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David Teniers the Younger, Winter

Key facts
Full title Winter
Artist David Teniers the Younger
Artist dates 1610 - 1690
Series The Four Seasons
Date made about 1644
Medium and support Oil on copper
Dimensions 22.2 × 16.2 cm
Inscription summary Signed
Acquisition credit Bought, 1871
Inventory number NG860
Location Not on display
Collection Main Collection
Previous owners
David Teniers the Younger

Teniers brings the cycle of the seasons full circle – and his series of paintings of the seasons to an end – with an old man representing Winter. Wrapped in velvet and fur, he hunches over to warm his hands at a brazier. His face is lined and wrinkled, his beard long and frosted with white. But his cap with its fur wings gives an impression of speed and strength, like a winter wind.

At first the background seems to suggest a grey walled room with a stone floor, but the misty figures low down are a small, monochrome skating scene. The old man’s chair tips slightly sideways – he is perhaps on a path at the side of a frozen pond.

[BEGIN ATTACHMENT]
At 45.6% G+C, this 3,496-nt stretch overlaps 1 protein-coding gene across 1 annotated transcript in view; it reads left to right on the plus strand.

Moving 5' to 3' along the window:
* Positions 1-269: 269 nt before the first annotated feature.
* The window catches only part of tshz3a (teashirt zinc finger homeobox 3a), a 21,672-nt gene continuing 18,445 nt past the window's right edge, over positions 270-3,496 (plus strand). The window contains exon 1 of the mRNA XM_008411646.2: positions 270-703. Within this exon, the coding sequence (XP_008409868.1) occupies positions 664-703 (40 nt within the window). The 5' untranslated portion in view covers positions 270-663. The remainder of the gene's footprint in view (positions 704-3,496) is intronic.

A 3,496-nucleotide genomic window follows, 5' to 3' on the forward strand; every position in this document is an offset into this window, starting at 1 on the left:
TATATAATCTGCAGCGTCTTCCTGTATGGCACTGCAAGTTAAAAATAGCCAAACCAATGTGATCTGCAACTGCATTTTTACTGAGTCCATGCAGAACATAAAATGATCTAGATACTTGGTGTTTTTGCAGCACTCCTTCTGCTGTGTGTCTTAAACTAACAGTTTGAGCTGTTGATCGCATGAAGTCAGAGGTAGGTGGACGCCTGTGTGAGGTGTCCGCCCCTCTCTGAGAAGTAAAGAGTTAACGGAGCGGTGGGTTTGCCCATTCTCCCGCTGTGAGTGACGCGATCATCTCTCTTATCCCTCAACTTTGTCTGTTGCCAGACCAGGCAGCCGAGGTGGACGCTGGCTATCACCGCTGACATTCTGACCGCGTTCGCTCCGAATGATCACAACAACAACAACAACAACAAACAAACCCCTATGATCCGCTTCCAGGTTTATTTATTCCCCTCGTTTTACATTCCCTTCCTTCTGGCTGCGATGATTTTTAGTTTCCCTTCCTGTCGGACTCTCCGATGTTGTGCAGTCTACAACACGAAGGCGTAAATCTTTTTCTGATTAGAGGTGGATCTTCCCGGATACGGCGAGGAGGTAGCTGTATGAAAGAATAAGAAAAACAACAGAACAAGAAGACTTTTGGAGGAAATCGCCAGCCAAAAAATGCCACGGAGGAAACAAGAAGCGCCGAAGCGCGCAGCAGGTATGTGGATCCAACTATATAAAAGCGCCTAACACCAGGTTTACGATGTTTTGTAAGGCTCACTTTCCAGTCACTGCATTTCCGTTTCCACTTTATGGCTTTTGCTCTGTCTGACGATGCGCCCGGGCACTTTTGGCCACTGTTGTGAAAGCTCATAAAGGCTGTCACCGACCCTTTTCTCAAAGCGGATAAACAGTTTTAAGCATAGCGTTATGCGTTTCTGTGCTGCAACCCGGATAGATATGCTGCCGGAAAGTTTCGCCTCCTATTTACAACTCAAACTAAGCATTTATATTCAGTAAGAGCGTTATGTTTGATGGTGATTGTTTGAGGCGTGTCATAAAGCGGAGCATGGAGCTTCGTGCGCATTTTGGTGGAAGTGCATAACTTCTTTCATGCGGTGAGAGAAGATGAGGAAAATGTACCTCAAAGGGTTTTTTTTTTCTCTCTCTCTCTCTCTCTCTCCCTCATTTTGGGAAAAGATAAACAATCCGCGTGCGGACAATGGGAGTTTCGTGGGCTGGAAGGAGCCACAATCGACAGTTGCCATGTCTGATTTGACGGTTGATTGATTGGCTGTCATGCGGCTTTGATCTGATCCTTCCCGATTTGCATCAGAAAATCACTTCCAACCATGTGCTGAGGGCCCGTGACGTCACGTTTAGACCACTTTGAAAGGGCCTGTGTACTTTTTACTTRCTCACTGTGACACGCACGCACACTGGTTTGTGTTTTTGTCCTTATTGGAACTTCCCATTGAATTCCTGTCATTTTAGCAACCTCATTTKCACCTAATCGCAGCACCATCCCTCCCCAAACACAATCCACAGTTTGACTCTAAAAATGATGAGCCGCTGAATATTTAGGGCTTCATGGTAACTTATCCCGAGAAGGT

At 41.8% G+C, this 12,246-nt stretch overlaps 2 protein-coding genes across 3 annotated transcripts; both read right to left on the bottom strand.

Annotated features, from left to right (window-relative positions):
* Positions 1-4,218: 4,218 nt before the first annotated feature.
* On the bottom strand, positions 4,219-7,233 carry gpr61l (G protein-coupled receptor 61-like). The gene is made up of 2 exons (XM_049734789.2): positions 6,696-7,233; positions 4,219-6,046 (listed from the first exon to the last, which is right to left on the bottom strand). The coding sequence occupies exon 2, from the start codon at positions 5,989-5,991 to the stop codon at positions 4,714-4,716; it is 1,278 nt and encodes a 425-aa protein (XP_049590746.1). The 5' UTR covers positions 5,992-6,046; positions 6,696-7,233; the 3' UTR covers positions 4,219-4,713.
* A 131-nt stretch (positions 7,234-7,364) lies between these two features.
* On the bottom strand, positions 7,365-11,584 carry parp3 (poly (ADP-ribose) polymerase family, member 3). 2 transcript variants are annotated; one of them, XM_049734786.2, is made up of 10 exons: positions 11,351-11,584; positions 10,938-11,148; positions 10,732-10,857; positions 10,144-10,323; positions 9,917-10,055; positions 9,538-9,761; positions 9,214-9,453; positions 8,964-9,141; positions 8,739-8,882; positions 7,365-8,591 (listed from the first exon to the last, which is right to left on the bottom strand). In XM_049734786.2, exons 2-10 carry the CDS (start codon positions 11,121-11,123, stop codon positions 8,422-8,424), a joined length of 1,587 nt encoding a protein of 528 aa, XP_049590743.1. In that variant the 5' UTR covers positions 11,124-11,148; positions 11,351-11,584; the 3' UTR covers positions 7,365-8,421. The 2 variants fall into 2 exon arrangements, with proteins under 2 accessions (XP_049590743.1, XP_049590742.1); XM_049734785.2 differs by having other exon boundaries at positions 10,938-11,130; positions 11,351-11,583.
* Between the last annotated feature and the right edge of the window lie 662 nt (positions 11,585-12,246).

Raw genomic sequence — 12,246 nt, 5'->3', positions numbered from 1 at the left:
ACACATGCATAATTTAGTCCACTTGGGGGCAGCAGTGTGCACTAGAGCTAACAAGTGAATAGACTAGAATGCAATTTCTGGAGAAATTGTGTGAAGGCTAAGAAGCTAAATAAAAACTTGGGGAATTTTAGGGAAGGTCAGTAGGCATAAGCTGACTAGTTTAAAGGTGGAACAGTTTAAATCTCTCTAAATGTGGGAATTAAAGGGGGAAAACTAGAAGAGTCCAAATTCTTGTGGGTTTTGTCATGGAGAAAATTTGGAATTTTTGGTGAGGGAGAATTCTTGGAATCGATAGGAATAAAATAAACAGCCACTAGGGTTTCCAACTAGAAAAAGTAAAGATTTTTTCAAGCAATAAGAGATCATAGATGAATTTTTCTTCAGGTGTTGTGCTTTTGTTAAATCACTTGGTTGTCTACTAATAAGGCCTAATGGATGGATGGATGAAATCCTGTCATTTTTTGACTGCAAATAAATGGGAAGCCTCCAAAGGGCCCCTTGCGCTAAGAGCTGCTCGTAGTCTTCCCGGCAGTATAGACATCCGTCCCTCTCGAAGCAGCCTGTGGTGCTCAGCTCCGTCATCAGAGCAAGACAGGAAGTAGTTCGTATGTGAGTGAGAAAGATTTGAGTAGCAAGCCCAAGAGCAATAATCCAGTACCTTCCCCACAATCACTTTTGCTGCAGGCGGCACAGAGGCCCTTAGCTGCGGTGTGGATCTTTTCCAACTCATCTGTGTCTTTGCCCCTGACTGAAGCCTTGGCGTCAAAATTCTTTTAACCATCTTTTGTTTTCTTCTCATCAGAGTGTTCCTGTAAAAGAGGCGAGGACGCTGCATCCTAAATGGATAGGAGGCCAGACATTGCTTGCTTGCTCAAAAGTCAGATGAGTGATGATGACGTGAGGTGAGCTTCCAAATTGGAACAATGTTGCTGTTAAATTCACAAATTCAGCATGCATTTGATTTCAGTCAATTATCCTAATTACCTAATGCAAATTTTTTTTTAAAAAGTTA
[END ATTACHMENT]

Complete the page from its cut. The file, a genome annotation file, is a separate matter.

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The Four Seasons


This series of four small paintings is an allegory of the seasons: spring, summer, autumn and winter have been given human forms that embody the essence of each. Spring is a gardener carrying a tree to plant in a formal garden; Summer is a peasant tying up a sheaf of corn; Autumn is a drinker who raises a glass of wine; and Winter is an old man wearing a fur cap and mantle, warming himself near a brazier.

Strongly influenced early in his career by the Dutch artist Adriaen Brouwer, Teniers became the most famous painter of peasant life of his day, rivalling Brouwer’s rowdy, raunchy tavern scenes full of larger-than-life characters.